"And saw the woman, that beautiful was the tree for eating..."--Gen 3:6
Just a few days ago we heard of the beautiful goodness of creation (for καλον means both "beautiful" and "good"), and now we hear of evil coming from something good. How can this be, that what was made good can to evil? When we are allured by that good beauty into turning away from the Lord and His designs.
The Lord designed creation beautifully, beautiful exceedingly, and He gave us wide freedom to use it. "From every tree which is in paradise for food, do yotu eat." Out of every tree, every plant bearing fruit with its seed in it, from every plant on earth man could eat: to this freedom God gave but one restriction. "From the tree of the knowing of good [καλὸν] and evil, do not eat from it. In the day you eat from it, by death you shall die." To this one restriction did God place a mightily terrifying punishment: the punishment of double death. Not only would man die, but he would "die by death," or "die the death," as some translate it.
Is God such a cruel tyrant that He imposes horrific consequences on those who merely eat something forbidden? Would He slay man with a double death for doing what children do frequently? There is more to this than just eating. The tree of which they cannot eat is no ordinary tree: God did not say, "You may eat from every tree except the pear tree." This is "the tree of the knowing of good and evil." So is God trying to hide knowledge from man? That is what the serpent states: "For God knows, that in the day you eat from it, opened to you will be your eyes and you will be as gods, knowing good [καλὸν] and evil." In a sense, we could say, the serpent is right, for God is trying to keep knowledge from them: the knowledge of evil. God does not want to trouble man: He wishes for man's greatest happiness, and how will knowing evil lead to happiness?
Yet, one may say, if God did not want us to eat of it, if God did not want to burden us with this knowledge of evil, why did He place the tree in paradise? To give man the choice. For it is choice that is one of the defining marks of a rational being such as man, and it is by choice that God wants man to love Him.
I said that all that God was keeping from them was knowledge of evil: yet what of knowledge of good? This was revealed in creation, that creation that had was "beautiful exceedingly." Man had no need to eat of the tree to learn of goodness, for this he already knew, from the creation which he knew and named. Even more he knew it from companionship, for "not good [καλὸν] is the man alone [or, "the lonely man"]: let us make for him a helper like him." And so God did, making him woman, the great companion for man.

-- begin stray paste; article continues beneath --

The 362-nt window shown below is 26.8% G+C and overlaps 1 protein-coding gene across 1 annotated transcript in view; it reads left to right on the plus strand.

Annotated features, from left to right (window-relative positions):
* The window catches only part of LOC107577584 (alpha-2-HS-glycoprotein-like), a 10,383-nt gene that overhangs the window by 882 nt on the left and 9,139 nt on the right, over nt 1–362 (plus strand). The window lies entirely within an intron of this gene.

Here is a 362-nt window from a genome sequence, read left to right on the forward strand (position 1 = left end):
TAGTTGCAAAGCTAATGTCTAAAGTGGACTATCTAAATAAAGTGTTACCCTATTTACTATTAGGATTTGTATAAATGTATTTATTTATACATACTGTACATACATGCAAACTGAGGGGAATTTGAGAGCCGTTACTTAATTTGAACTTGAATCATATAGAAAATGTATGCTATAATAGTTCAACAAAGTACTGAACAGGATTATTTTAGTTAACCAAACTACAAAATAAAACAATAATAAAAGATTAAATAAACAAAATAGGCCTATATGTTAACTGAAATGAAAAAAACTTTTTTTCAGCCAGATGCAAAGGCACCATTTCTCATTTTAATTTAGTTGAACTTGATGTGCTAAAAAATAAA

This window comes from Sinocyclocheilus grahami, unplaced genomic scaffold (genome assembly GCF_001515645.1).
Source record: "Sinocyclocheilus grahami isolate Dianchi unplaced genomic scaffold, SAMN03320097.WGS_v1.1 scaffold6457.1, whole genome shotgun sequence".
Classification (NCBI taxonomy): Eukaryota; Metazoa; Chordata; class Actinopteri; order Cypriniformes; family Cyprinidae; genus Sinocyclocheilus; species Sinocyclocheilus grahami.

So man knew goodness from creation, and he knew goodness from companionship, and he even knew goodness from his relationship with God who spoke with him. All that was concealed was knowledge of evil. Yet the love of novelty drove Adam and Eve to give in to the serpent's trickery and to eat the forbidden fruit, to be burdened with the knowledge of evil, the evil that will fill all the coming pages of human history. They wished to know the one thing God wished to protect them from, for they were lured by the beauty of God's creation, the tree; they traded the Creator for His creation.
So we must keep on our guard, and heed the command of Moses, "be watchful of yourself," that we are not led astray by beauty, but that we keep our eyes focused on the Lord. For it is He Who is the most beautiful, and it is He Who will make crooked ways straight and bring honey out of rocks and springs out of deserts; it is He Who leads fallen man to a greater good than he had in paradise, even though he is tainted by evil. As we pass these forty days of fasting, remembering how we too have be lured by the world's beauty and have indulged in evil, let us keep our eyes focused on our leader in the Faith, Christ Jesus, Whose Resurrection we will celebrate, for through Him comes the grace and the divinization that the loving God grants to those who love Him.